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· MassCops Founder
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There are many discussions with regard to concealed carry issues involving law enforcement. Whether we are talking about off duty officers, on duty detectives or plain-clothes personnel, nobody, in our ranks, argue the necessity to carry. What I would like to do in this article is to talk about some of the issues that I am most often confronted by and also address the many officers who choose to carry their firearms openly, in plain view.

Arguments abound, "if my weapon is visible I most likely will not be challenged". In this line of thinking the weapon is used as a deterrent. Then there is the opposite view point, "if my firearm is hidden from plain sight, I have the option as to whether I fight or not". This officer feels that there are times when he will not be able to use his weapon and will have to be content to be a good witness. Example: In crowded restaurant where the discharge of a weapon has a potential to be more serious than the event taking place.

Concealment provides options that are not available to the officer carrying in plain view. If a suspect with a weapon sees that I am armed the options I had prior to that time will most likely dry up.
The whole idea involving concealed carry of any weapon is to appear unarmed. This allows a person to carry without attracting attention and letting possible assailants know who you are.

Another side to this issue is officers who do not carry at all. They are in this "off duty syndrome" where "if they are going to play me, they're going to pay me". Some of these people live in small towns where everyone knows who you are. Certainly this officer has not had the occasion to be recognized by someone he has arrested. Maybe it was just your photo appearing in the local newspaper or on TV. Another thing I find amazing about this same officer without a gun, is he's wearing a departmental T-shirt or sweatshirt, proudly representing himself as a police officer. He should count himself lucky if embarrassment is the only pain he is caused.

Many narcotics officers want to carry a particular style of weapon that does not give them away as a police officer. They feel they can be identified as a result of carrying a weapon used by the local departments. And always, with any officer, they should carry more than one gun. We used to say "a pair and a spare" is not out of the question. Having more than one can provide you with a greater variety of options, if one weapon is found and taken often that will end the search, still leaving you armed.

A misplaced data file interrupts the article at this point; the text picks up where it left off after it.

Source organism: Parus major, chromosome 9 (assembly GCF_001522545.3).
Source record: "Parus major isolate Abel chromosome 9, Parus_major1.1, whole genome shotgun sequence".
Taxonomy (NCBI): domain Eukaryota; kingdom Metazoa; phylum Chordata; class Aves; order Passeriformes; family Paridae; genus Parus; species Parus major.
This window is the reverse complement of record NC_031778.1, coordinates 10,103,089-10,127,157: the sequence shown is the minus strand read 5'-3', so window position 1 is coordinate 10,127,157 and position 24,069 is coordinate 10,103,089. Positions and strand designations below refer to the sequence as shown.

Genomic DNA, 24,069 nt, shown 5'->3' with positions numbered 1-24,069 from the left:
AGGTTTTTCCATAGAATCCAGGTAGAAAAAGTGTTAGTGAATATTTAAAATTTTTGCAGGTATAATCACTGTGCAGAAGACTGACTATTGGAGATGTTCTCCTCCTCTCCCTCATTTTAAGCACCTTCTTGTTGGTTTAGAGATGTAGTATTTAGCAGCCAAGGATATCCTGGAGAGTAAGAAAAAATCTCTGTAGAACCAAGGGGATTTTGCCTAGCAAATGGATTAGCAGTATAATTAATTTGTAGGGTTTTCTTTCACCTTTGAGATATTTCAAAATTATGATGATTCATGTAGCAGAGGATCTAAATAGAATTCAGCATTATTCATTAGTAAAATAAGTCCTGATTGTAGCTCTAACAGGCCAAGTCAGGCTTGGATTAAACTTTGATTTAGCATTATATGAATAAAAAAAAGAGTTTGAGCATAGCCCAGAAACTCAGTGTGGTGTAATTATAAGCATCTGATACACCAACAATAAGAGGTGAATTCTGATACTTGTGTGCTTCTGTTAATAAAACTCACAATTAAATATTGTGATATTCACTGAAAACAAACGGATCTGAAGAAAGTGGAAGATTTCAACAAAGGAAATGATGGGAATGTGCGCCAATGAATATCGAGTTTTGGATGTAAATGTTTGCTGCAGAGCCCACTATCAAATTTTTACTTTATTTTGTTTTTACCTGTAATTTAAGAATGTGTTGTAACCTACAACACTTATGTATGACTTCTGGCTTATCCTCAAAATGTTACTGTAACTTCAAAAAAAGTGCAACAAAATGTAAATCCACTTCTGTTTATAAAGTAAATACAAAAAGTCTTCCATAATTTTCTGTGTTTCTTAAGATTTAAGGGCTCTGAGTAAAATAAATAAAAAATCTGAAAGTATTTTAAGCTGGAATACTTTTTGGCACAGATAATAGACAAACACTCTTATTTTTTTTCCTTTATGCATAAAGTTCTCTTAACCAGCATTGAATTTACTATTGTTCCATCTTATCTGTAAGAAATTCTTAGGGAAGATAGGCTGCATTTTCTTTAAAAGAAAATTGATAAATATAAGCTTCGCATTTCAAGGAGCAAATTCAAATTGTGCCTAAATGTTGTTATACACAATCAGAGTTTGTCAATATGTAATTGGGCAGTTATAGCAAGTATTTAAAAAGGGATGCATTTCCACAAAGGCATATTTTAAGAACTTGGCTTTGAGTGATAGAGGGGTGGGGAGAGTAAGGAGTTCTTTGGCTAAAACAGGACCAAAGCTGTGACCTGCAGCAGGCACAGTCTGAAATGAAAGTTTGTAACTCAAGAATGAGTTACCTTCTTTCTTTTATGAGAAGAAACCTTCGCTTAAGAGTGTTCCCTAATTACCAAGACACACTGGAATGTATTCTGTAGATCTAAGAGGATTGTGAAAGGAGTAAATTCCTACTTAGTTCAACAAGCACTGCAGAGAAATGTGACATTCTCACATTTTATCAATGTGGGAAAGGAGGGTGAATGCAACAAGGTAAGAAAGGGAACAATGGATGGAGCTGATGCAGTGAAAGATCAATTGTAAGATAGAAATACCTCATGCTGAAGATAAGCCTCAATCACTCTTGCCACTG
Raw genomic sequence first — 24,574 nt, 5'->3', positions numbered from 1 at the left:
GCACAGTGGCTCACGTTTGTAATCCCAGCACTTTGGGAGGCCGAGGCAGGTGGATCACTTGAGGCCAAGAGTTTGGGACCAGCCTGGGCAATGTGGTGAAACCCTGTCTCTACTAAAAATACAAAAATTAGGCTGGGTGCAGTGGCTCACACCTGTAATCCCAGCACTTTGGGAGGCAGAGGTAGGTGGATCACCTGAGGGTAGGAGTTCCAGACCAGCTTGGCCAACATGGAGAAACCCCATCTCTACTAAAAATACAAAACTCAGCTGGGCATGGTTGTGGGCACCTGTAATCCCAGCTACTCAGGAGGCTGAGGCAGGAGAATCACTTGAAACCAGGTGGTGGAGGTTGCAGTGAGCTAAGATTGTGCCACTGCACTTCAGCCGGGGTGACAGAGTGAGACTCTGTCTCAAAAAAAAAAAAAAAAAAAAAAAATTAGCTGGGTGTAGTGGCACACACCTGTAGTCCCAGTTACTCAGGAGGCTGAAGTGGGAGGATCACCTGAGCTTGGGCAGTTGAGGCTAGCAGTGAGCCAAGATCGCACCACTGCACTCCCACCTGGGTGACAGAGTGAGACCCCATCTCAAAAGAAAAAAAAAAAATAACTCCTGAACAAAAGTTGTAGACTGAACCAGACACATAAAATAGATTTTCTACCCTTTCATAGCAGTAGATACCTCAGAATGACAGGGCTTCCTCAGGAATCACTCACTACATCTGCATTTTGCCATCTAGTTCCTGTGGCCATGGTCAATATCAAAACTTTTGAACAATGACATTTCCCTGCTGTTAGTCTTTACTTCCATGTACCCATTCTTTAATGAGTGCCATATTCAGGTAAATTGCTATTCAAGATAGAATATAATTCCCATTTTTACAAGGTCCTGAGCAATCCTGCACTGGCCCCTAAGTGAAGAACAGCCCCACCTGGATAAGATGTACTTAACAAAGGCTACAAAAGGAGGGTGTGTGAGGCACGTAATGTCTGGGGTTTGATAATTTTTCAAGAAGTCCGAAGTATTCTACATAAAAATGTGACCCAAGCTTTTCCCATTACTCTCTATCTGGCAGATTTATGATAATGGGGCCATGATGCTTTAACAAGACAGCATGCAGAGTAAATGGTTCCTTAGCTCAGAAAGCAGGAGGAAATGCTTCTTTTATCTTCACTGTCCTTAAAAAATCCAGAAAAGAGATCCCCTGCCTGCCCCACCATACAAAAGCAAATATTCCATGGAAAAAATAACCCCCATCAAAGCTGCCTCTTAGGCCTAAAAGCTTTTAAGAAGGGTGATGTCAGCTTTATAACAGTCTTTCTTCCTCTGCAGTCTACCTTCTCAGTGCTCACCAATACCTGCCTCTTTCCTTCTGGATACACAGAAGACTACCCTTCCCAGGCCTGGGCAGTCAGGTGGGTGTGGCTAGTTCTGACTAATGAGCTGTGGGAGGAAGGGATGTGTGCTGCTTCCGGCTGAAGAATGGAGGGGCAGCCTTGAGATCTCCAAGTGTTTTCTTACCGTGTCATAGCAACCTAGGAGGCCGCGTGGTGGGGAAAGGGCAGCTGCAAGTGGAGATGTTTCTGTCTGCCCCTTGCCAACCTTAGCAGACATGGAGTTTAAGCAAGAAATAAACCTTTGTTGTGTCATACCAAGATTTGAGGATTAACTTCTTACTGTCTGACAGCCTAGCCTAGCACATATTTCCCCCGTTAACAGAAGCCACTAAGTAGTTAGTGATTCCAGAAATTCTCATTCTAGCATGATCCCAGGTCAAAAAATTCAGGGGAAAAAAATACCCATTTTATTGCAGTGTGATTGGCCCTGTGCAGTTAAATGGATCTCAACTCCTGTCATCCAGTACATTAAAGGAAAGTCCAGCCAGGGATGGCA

Another concern is that the officer may not be in possession of an alternate weapon. As an example, if OC is carried as an intermediate weapon, the officer is trained to utilize it as a part of his force continuum. Many people feel that the officer should have this option available from an off duty capacity as well. We all recognize that issues such as these have the potential to at least alter an officer's response in a situation.
Depth of concealment is always an issue. The deeper the weapon is concealed, the more you have to be thinking in advance of the threat. Seeing it coming, staying in condition yellow is a necessity. The rational is simple. When the weapon is deeply concealed it takes more time to obtain it, get it into action. If you're thinking ahead, looking for the opportunity you should not be slowed to a standstill. Also the option with regard to alternatives to the fight should be constantly assessed as the process is taking place. Again, these options are generally a non-issue if the weapon is exposed.

The real issue for the trainer is, do you train your officers for this? Do you train with off duty weapons and carry equipment? If not, I dare say you're behind the curve.

Too much time is spent on "qualification" to the tune that we have no resources left for training. Sometimes we have a modified course or qualification for alternate or off duty weapon, but this does not scratch the surface. Real issues of tactics are vastly different than those of on duty. In the face of this many officers will say "how can this be, a fight is a fight". Off duty we must choose our fight, to make sure the situation does not become worse as a result of our intervention. If we take action it must be to make the situation better. That is our obligation to the public we serve. Also, have we trained our officers as to how to conduct themselves so that they do not become the victims of friendly fire? To mention just a couple of differences.

The real facts are that we pay too little attention to the way our officers respond off duty. Our plain clothes people generally want a uniform officer standing by whenever they have to do business. But what about the unexpected times when things spontaneously occur? Many times the trainer will say, "I don't want to know". And yet our people spend more time carrying a weapon off duty than in an on duty capacity. And if they are carrying concealed they have a better opportunity of seeing a crime committed than if they were in uniform.

I have had people tell me, "all these issues is just a matter of professionalism". Maybe we have driven over the edge of the earth too. I look at these like other issues in law enforcement, we all know those who have 20 years in and those that have one year in 20 times, its always the same people and guess what? They all blame the instructor when things don't go the way they think it should. The bottom line is, if they don't know its because you haven't taught it.
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